Indeed, the free expression narrative is an interesting one. For the Christian-right, it appears to mean freedom-to-say-right-winged-things, and to threaten action against those who don’t. In 2011, The American Family Association issued a sort of fatwa against The Gap and Banana Republic, calling for a boycott of the business. Effectively hurting business, thus hurting people who work for those businesses, around Christmas time, because:
“The boycott is part of our ongoing campaign to encourage businesses, communities and individuals to put Christ back in Christmas. The boycott runs from November 1 through Christmas Day.
For years, Gap has refused to use the word Christmas in its television commercials, newspaper ads and in-store promotions, despite tens of thousands of consumer requests to recognize Christmas and in spite of repeated requests from AFA to do the same.”
- The AFA are quite the serial offenders for demanding private companies bow to their wishes. They demanded a boycott of Ford over its support for gay pride events. The AFA then announced that Ford’s drop in sales, was caused in large part by the AFA’s boycott. Congrats! Your free expression – according to you – hurt a business, thus hurting employees, all because the business didn’t come to you to draft it’s “What we’re allowed to support” memo.
Similarly, The First Baptist Church of Dallas, in 2010 launched a website designed to allow users to ‘name and shame’ companies who take ‘Christ’ away from the holiday period, in their ads and products. The Christian-right are naturally very talented at forcing their views on others, and silencing dissent, so to harm businesses – small and large – to harm the employees who work at these businesses by shaming them simply for not re-affirming the Christian aspect of Christmas every single second of every day.
In 2010, the late Helen Thomas made disparaging remarks toward Jews in Israel, when she suggested Jews should leave Israel and “go home” to Germany and Poland. Ari Fleischer – Press Secretary under George W Bush – said:
“She should lose her job over this.”
- Nine Speakers, Inc, the agency that represented Thomas then fired her, after the media backlash and ex-Bush staff calling for her to be fired. Sarah Palin expressed her anger at Thomas, and added to the media storm that eventually led to her firing. Palin today is standing by Phil Robertson for his equally disparaging remarks.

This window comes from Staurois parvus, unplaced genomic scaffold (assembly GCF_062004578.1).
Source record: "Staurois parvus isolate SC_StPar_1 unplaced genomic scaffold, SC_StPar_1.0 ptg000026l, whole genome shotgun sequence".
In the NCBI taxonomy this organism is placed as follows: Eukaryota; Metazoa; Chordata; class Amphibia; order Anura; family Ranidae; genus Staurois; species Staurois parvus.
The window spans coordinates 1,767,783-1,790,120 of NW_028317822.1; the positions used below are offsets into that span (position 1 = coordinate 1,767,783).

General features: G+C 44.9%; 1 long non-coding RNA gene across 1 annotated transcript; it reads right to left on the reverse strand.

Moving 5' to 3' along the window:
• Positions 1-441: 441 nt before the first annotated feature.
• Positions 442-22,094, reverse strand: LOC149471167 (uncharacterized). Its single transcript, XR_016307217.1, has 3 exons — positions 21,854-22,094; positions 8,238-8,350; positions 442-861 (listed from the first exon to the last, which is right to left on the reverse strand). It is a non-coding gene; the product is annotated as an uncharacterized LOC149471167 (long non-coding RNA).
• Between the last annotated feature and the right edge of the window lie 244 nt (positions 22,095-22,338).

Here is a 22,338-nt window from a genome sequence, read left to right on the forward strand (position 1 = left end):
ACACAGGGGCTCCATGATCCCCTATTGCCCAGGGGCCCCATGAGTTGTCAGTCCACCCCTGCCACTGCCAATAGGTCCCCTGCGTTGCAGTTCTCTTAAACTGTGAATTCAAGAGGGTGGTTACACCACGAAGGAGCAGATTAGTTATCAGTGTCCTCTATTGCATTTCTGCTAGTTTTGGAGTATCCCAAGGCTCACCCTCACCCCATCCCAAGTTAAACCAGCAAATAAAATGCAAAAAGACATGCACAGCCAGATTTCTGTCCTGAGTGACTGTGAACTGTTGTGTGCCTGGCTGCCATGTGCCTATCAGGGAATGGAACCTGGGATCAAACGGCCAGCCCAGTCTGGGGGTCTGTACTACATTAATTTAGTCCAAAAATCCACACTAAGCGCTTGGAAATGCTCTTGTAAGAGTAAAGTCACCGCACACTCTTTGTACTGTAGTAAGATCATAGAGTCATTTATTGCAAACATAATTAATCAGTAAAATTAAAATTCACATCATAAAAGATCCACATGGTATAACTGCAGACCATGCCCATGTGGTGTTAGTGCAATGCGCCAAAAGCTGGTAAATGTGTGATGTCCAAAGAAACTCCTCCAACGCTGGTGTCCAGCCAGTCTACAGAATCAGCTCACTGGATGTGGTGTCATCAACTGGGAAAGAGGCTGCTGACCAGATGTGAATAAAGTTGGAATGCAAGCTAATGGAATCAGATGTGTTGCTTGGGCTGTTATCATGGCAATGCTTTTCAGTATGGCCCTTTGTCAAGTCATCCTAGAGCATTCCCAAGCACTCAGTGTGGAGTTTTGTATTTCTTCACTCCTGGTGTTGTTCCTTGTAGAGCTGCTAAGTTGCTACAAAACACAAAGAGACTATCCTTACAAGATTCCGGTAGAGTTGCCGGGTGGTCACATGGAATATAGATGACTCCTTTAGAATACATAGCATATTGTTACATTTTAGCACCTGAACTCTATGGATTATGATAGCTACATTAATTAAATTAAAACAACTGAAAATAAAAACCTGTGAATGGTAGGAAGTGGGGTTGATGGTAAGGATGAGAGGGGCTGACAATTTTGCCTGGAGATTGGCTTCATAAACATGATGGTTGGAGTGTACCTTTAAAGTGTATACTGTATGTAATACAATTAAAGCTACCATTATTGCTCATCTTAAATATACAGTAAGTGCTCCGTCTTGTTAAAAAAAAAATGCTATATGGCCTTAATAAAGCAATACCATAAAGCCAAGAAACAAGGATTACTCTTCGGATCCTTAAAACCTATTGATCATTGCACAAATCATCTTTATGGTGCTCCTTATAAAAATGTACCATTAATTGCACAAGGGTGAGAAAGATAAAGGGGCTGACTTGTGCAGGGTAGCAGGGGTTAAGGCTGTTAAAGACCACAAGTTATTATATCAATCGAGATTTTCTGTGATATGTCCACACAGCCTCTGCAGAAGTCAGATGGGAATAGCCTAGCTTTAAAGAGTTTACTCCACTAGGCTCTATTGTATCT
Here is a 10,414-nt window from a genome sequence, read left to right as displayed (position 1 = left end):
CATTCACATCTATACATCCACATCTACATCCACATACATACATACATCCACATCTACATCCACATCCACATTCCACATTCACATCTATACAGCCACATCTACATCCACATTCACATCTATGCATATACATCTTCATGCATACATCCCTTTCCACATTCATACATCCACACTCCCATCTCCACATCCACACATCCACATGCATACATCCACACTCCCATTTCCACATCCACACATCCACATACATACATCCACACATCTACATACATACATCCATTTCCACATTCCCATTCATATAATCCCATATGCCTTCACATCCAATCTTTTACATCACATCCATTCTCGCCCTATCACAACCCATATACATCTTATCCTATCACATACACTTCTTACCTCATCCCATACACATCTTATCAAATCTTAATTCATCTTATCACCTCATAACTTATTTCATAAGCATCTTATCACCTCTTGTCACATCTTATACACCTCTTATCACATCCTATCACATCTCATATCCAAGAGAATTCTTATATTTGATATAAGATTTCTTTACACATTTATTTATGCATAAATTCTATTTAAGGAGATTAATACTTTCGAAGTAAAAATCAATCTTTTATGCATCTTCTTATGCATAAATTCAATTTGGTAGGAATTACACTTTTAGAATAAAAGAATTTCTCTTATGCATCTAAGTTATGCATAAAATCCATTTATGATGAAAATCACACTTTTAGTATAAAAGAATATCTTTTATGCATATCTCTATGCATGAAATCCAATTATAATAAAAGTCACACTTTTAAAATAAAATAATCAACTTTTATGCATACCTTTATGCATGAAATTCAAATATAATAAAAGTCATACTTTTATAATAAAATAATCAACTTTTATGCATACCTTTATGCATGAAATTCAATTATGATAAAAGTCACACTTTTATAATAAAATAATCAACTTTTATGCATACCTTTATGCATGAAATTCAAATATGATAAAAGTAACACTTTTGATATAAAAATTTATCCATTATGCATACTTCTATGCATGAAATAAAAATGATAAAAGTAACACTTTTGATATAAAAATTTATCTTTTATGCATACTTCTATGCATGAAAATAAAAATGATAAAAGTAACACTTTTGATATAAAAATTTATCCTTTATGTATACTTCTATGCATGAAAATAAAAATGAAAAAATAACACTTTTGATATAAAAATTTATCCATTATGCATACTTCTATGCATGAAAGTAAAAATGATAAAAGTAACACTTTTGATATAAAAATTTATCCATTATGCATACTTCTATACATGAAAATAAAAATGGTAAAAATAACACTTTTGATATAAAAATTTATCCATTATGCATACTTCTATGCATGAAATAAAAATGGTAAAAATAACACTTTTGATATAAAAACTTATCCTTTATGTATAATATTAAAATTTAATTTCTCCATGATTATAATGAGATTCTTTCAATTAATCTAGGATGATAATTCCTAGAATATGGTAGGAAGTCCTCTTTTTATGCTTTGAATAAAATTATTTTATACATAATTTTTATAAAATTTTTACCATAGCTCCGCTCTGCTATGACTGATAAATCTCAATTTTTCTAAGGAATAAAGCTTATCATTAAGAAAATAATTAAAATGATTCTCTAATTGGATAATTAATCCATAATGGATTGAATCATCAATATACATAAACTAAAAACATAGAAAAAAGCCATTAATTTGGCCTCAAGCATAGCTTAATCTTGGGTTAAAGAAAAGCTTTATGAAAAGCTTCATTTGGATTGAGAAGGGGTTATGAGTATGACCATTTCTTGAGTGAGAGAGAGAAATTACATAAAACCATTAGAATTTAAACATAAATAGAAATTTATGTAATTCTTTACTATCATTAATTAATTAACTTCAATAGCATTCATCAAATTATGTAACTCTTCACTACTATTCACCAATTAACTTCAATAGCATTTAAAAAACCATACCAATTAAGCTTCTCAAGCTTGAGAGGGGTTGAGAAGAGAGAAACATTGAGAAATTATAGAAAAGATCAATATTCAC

- When it’s speech that doesn’t adhere to their Theocratic standards, they get angry and demand action. When the speech absolutely adheres to their Theocratic standards, they get angry at those who demand action. It’s beautifully hypocritical.
In December 2012, Alex Jones over at infowars started a petition that eventually gained over 100,000 signatures on the White House website, earning an official response from the President…. to deport Piers Morgan for advocating gun control. Apparently you’re free to say what you wish, as long as it’s Tea Party-esque, and you’re not foreign:
As noted in yesterday’s article on the Christian-right in Oklahoma – they are not happy unless their faith dictates the operation of the state, the media, private businesses, the womb of every woman on the planet, and whom individuals are allowed to marry. The arrogance is astounding, and the religious supremacy that promotes and perpetuates homophobia is cancerous.
The use of the phrase “free expression” – which to the Christian-right means; freedom from any sort of repercussion or challenge – is only ever invoked when the views expressed confirm Christian prejudices. The same people then demand repercussions for anyone, or any business whose expression doesn’t confirm Christian-right prejudices. It’s a terribly hypocritical state of affairs, all in the hope of retaining the get out of bigotry free card for that which they call “faith”.